by Mark Chillingworth

Interview: The CIO of Nottingham, City Council

Jul 23, 20148 mins
CareersGovernmentIT Leadership

Evil tax collecting Sheriffs, bands of merry men protecting the poor, outlaws or heroes, Nottingham is, of course, famous for the legend of Robin Hood. Similarly loaded language has been used to describe the public sector for the past 30 years. In cities such as Nottingham, the role of the public sector has had to change because the communities it serves shift and adapt. It’s evolved from market town to the global home of manufacturing clean bicycles, to the home of cigarettes making to today an important conurbation for retailers (Boots HQ), financial services, science and new media. Nottingham is also a top six tourist destination for the UK, thanks to the thievery of Robin Hood.

Mark Gannon is CIO and director of customer access at Nottingham City Council. The city has marked itself out in recent years for its development of infrastructure, in 2011 it was named Transport City of the Year for its extensive tram and bus network, and its two major universities; all of which plays an important role in enticing major businesses such as Capital One, the credit card service, into the city.

“We’ve two world-class universities and this city is also where the MRI scanner and Nurofen were invented,” Gannon says. “New media is growing steadily, too, so we’ve aspirations around digital businesses that have led to the implementation of an ultraband research and development centre. Nottingham has modern aspirations, but still plenty of old-fashioned values. We must have a business culture that takes risks.”

Gannon cites a recently introduced citywide workplace car-parking levy scheme as an example of this approach. “It was a risky decision and, initially, wasn’t very popular. I’m not here to be Mr Popular; you have to do things that are right for the organisation. The tiers of government aren’t sustainable. There will have to be fewer of them as there’s so much duplication of effort. That’s when the value gets missed.”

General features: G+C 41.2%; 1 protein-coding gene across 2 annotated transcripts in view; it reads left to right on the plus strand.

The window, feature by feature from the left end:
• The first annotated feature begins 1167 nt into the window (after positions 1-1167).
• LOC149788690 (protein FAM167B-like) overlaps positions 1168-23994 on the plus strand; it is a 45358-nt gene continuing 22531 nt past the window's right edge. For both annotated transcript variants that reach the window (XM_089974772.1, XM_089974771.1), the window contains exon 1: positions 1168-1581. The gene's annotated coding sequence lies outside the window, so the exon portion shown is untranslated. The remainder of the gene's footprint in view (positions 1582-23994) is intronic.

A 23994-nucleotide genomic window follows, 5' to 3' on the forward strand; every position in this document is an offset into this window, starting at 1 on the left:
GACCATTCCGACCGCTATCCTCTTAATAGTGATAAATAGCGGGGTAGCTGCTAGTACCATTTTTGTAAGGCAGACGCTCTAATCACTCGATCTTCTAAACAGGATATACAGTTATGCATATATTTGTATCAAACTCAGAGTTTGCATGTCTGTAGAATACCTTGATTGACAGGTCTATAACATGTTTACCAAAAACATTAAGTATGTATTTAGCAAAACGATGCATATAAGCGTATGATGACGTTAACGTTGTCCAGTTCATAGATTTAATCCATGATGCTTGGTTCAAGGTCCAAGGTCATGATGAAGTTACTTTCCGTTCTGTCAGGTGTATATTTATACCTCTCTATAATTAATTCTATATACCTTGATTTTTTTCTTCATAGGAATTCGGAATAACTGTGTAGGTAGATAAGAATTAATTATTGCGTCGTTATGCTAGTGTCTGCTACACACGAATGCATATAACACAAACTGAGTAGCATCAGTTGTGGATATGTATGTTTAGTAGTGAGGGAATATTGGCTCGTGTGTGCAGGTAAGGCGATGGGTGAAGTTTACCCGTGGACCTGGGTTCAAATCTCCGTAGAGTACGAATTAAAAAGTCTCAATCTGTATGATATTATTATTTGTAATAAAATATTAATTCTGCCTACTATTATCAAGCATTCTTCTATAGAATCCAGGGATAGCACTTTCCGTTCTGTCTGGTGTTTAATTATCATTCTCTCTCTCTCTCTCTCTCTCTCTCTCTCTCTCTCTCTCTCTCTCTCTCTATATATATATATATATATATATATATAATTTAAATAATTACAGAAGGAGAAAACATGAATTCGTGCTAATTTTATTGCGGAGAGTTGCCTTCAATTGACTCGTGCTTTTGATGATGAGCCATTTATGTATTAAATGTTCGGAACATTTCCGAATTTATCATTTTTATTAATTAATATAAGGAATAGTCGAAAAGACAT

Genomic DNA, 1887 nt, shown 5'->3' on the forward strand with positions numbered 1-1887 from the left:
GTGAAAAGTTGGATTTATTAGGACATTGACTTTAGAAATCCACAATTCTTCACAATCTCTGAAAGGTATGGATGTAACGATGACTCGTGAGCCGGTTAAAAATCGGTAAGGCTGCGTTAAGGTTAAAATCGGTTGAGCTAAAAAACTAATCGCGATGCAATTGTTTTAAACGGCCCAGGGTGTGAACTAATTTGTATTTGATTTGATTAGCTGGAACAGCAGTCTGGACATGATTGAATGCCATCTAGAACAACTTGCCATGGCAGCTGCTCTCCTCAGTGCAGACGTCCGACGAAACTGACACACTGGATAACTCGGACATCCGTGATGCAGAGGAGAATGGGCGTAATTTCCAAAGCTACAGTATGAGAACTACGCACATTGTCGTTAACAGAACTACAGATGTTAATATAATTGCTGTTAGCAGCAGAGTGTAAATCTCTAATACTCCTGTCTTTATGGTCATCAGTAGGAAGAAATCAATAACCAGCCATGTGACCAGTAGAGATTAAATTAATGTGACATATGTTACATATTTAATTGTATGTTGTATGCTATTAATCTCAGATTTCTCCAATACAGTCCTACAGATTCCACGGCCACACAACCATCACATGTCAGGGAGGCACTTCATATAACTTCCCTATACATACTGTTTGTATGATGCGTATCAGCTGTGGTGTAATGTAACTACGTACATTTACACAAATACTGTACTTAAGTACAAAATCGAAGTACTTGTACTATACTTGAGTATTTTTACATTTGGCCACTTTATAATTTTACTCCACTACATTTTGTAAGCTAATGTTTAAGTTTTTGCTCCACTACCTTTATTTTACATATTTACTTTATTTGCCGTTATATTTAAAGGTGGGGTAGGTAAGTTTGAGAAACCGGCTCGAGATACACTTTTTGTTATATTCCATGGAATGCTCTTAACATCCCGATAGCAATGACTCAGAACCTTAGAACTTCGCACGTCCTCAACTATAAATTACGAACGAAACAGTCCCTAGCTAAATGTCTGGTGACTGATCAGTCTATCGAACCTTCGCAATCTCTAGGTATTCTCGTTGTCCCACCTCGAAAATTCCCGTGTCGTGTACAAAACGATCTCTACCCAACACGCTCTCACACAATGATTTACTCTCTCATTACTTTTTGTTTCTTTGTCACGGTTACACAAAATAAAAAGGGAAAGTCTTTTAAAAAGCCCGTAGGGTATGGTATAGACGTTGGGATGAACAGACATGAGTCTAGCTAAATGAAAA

At present, Nottingham City Council has 7,000 staff and owns significant parts of the city’s public transport network. “Its role is leading the city through service delivery and investment into regeneration. It’s about how we can lead the city to get more bang for its buck. We aren’t London, but we can be at the heart of the UK thanks to our transport links. We see our role as city advocates, so that people who live here will strive for more.”

Gannon’s had to modernise, too. “We had too many IT manager levels, so we’ve shrunk those so I could bring in new roles which work directly with business partners to align with our needs. It’s helped us become the ‘go-to’ department.

“I want my team to be out with the organisation 60 percent of the time, and I also want them to be advocates.

“How do we make IT real for people and be more proactive? I’ve a dedicated communications officer to tell people what the benefits of IT are,” he explains.

“It’s a necessity to work with other organisations. Our relationships are growing with Leicester and Derby City Councils,” he says, explaining that the two cities face similar demands and opportunities as Nottingham.

“It’s tough. There’s no way all these organisations can survive, so I see a move to a single public sector,” Gannon says. Nottingham plans to cut its expenditure by 70 percent over the next three years.

“We’ve done some sharp stuff around getting the volume from vendors and really looked at the clauses in contracts. For the last couple of years, every area of the organisation has had to cut targets, but it’s important to collaborate. So now the approach is to look at what the overall savings will be and what big-ticket saves will really change the organisation. There will be no growth in IT, but there will be investment in retooling and reducing complexity,” he explains.

Digital platform

Gannon wears two hats at Nottingham – as CIO and head of customer access, which, as in every area of government and commerce, is increasingly about digital access. In the past year, Gannon’s team has began managing the city’s website.

“The old website was hard to navigate, so I took control of the web team and have aligned them to the customer access programme. We set some clear principals by engaging with a group of local citizens in workshops, which was really interesting. Our ambition was to get a better Socitm accessibility rating, which we did by reducing the size of the original website from 5,000 to 500 pages while using heat maps and building in lots of feedback,” Gannon explains.